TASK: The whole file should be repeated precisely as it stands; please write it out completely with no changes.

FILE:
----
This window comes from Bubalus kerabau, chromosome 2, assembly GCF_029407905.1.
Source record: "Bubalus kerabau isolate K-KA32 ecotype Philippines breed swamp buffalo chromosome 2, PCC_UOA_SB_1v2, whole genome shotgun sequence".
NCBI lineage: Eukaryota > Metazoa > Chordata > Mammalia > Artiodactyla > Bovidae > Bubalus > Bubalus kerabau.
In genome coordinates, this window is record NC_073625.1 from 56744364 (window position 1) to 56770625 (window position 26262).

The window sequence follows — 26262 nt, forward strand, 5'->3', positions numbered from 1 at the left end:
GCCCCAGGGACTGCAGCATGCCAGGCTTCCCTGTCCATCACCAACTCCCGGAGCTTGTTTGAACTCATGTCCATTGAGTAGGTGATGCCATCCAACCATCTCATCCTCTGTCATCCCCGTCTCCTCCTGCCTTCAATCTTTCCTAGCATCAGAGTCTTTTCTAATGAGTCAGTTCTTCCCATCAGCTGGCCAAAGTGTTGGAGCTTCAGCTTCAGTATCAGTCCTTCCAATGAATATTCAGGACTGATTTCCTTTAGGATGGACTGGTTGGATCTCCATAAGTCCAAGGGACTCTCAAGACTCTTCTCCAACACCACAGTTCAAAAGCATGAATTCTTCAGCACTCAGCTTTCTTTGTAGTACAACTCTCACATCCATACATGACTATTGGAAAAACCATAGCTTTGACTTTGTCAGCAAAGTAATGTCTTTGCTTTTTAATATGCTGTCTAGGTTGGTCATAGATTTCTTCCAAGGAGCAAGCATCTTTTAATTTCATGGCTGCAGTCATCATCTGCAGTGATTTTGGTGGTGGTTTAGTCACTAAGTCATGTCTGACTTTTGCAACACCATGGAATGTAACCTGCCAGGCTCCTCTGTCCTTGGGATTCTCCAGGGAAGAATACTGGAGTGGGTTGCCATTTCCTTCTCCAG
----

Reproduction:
This window comes from Bubalus kerabau, chromosome 2, assembly GCF_029407905.1.
Source record: "Bubalus kerabau isolate K-KA32 ecotype Philippines breed swamp buffalo chromosome 2, PCC_UOA_SB_1v2, whole genome shotgun sequence".
NCBI lineage: Eukaryota > Metazoa > Chordata > Mammalia > Artiodactyla > Bovidae > Bubalus > Bubalus kerabau.
In genome coordinates, this window is record NC_073625.1 from 56744364 (window position 1) to 56770625 (window position 26262).

The window sequence follows — 26262 nt, forward strand, 5'->3', positions numbered from 1 at the left end:
GCCCCAGGGACTGCAGCATGCCAGGCTTCCCTGTCCATCACCAACTCCCGGAGCTTGTTTGAACTCATGTCCATTGAGTAGGTGATGCCATCCAACCATCTCATCCTCTGTCATCCCCGTCTCCTCCTGCCTTCAATCTTTCCTAGCATCAGAGTCTTTTCTAATGAGTCAGTTCTTCCCATCAGCTGGCCAAAGTGTTGGAGCTTCAGCTTCAGTATCAGTCCTTCCAATGAATATTCAGGACTGATTTCCTTTAGGATGGACTGGTTGGATCTCCATAAGTCCAAGGGACTCTCAAGACTCTTCTCCAACACCACAGTTCAAAAGCATGAATTCTTCAGCACTCAGCTTTCTTTGTAGTACAACTCTCACATCCATACATGACTATTGGAAAAACCATAGCTTTGACTTTGTCAGCAAAGTAATGTCTTTGCTTTTTAATATGCTGTCTAGGTTGGTCATAGATTTCTTCCAAGGAGCAAGCATCTTTTAATTTCATGGCTGCAGTCATCATCTGCAGTGATTTTGGTGGTGGTTTAGTCACTAAGTCATGTCTGACTTTTGCAACACCATGGAATGTAACCTGCCAGGCTCCTCTGTCCTTGGGATTCTCCAGGGAAGAATACTGGAGTGGGTTGCCATTTCCTTCTCCAG